Whiskey Review – Bushmills Black Bush and Redbreast 12

As it is (late on) St. Patrick’s day, I decided that I’d follow the lead of every whiskey blogger and put up a review of an Irish Whiskey.  Then I figured that, as a new blogger, I should differentiate myself.  So I am really going to shock you.  I’m going to review … two Irish Whiskeys.  I’ll give you a minute to compose yourselves.

My two Irish right now (in keeping with my 4 Scotch/2 Irish/2 Bourbon format) are both what you’d call “premium” Irish whiskeys.  Or “luxury” Irish whiskeys.  I’m making those terms up, of course, but the point being that they are each a step above the baseline Irish juice that you’ll find in most bars.  Bushmills Black Bush is a step up from the distillery’s iconic white label, and  Redbreast 12 is a step up from … well, nothing, because Redbreast don’t mess around with no ordinary whiskey.

Enough blathering, let’s get to it, starting with the lower-priced Black Bush:

Nose – An interesting nose, not dominated by one note.  I get some lemon custard, some mineral scent, and a little bit of floral.  Also getting a fair amount of alcohol burn.  Not the most pleasant.

Taste – One trap that I think I tend to fall into a bit as a rookie whiskey blogger is that I tend to  look for the scents on the nose as flavors on the palate.  Here, that was rather easy to avoid.  I get a little bit of bitter chocolate, something like hand soap, and a lot of heat at the end.

Finish – Mostly warm/alocol-based heat.  Ends quickly.

Comment – Tasting the Black Bush is a many-seconds-long experience.  Here is what my tongue thinks as it goes through that experience (yes, my tongue has its own brain): “Hmmm… here comes a liquid.  Booze, yes!  It has that ‘here comes some whiskey’ start.  A nice oily mouthfeel.  And … wait, where did it go?  Where’s all the flavor?”  In other words, it is just muted on the palate.  Almost like drinking a slightly whiskey-flavored candlewax.  The heat at the end is unpleasant.

I’ve heard so many good comments about Black Bush that I almost wonder if I got a bad bottle, or if my bottle came from a bad batch.  I’m willing to try again, but this just didn’t float my boat.

Score – C.  A disappointment, especially considering the slightly elevated price tag.  I enjoy most Irish whiskeys I try, but this just didn’t have enough flavor, and alcohol played too prominently in the taste.  One thing I’ll note – the longer the bottle was open, the more I enjoyed it.  I’ve heard (not really experienced this) that whiskeys often lose some character due to age after opening.  This one actually seemed to gain.

Other, better reviews:

Official review from Bushmills


Jason’s Scotch Whisky Reviews


Sorry for the St. Patty’s downer.  Let’s see if that Redbreast 12 (non-cask strength) can improve upon things.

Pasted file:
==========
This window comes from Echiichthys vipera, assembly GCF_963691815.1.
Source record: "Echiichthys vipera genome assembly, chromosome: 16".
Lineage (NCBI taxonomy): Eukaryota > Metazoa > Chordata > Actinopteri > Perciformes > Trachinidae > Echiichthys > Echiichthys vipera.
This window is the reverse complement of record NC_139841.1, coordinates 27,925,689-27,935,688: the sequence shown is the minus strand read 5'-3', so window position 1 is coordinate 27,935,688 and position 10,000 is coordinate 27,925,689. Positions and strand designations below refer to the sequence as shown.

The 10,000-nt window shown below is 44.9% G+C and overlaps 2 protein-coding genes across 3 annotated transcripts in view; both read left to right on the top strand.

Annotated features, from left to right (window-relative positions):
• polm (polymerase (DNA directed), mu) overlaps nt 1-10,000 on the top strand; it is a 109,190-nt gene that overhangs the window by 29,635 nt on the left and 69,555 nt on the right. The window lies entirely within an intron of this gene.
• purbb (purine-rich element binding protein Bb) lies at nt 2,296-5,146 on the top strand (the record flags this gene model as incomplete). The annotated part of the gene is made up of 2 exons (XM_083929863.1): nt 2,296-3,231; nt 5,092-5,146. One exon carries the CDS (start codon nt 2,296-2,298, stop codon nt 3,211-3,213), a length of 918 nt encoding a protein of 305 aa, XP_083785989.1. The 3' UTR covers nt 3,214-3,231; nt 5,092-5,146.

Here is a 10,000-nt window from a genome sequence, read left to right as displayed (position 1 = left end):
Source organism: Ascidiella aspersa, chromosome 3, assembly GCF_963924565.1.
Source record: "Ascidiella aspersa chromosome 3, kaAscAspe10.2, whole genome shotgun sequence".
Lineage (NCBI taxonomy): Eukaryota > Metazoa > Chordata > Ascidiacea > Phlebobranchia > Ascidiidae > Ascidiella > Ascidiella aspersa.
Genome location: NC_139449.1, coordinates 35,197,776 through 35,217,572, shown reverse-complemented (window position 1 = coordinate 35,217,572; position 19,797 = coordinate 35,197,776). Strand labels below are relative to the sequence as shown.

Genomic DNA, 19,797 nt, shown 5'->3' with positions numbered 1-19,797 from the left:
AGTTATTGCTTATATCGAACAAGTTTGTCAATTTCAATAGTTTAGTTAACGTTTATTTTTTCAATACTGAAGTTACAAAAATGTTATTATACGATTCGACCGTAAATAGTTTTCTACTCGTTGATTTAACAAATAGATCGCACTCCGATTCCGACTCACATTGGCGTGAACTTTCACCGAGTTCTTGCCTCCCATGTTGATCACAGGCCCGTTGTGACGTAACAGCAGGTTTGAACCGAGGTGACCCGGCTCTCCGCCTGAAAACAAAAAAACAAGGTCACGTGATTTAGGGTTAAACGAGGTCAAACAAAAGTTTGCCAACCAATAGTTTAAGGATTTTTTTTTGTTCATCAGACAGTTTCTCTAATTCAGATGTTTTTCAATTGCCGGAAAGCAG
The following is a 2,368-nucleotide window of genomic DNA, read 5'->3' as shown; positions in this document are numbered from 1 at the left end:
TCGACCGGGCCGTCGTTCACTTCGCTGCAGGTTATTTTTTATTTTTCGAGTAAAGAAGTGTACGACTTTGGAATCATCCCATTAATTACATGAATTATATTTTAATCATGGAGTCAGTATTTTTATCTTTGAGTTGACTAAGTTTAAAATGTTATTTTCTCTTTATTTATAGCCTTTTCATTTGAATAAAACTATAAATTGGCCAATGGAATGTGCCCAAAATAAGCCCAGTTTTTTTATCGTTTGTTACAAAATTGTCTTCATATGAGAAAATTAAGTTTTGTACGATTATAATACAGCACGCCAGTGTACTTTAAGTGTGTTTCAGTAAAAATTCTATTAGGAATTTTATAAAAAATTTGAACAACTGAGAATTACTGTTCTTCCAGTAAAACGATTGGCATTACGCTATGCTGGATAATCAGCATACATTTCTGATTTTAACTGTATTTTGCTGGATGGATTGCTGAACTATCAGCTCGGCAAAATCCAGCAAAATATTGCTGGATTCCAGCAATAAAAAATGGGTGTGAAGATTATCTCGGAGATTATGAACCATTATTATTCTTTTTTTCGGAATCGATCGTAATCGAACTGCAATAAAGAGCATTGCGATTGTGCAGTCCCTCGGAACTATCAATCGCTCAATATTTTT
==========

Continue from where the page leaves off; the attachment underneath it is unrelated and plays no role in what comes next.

Nose – Floral.  Little Bitty Bits (my wife’s new name, now that she’s blogging) describes it as “female-friendly.”  Lots of apple.  Lots of oak and vanilla.  More and more apple.  Sharp sting of heat.

Taste – Man, there’s all kinds of things going on here.  Vanilla.  Apple and brown sugar.  Licorice. Spicy, creamy, and not to sound like a hypocrite considering my comments in the above review, but the bite of alcohol in this, while strong, mixes in with the spice perfectly.  Everything plays together so well.  It is like a group of notes being hit at once to make a chord.

Finish – A warm, slightly sour note that seems to sit like a little ball of heat in your throat.  Rather long lasting.

Comment – I obviously prefer this to the Black Bush.  The interesting contrast in the two, in my opinion, is the effect of the alcohol burn on the palate.  In the Black Bush, it just shows up unannounced and takes over.  In the Redbreast, it slots itself in amongst the other flavors, mixing well with the considerable spice and apple-y sweetness.

ScoreA-. Here’s how my drinking usually progresses on a given night.  I start out by targeting one bottle that I want to be sure to be my first, unblemished taste of the night.  Maybe it is new, or maybe I haven’t tasted it in awhile, maybe I’m reviewing it next – for whatever reason, that one goes first.  Then, after that first glass, I decide what will be my “rest of the night” drink (whether that be one more glass for a regular night, or 3 or even 4 more if things are getting a little bit inappropriate).  Well, every time I look for my “rest of the night” drink, my eyes instinctively turn to this Redbreast.  For the sake of variety, it isn’t always my choice, but it is always near the top of my list.

Other, better reviews:

(No official website?)

Pork ‘n Whisk(e)y




4 comments on “Whiskey Review – Bushmills Black Bush and Redbreast 12

  1. EricH says:

    Redbreast 12 is, in a way, a step up from Green Spot which is 8-9 year old whiskey.

  2. Yes, I guess that is true. I’m far from an expert. I understand that Green Spot can’t be found in the states (or at least it can’t be found where I shop), but I’d love to try some. I’m keeping my eye out for the chance…

    • Bill says:

      I can tell you one thing about Green Spot, it has a muck better nose in my opinion with it’s butter sweet, honey vanilla all wrapped up in a refreshing (minty; fresh, grainy, as some might describe it) finish with a hint of young oak. This is where Redbreast is lacking but palate wise Green Spot is unpleasantly bitter (sorted with a bit of water) unlike Redbreast where it really shines with it’s smooth presence.

      Your nose will never forget Green Spot once it gets a sniff of it but pound for pound Redbreast is the winner.

  3. […] that, after years of beer drinking, I can learn to love whiskey.  I had just kicked my bottle of Redbreast 12, so I eagerly put the gift bottle out for future […]

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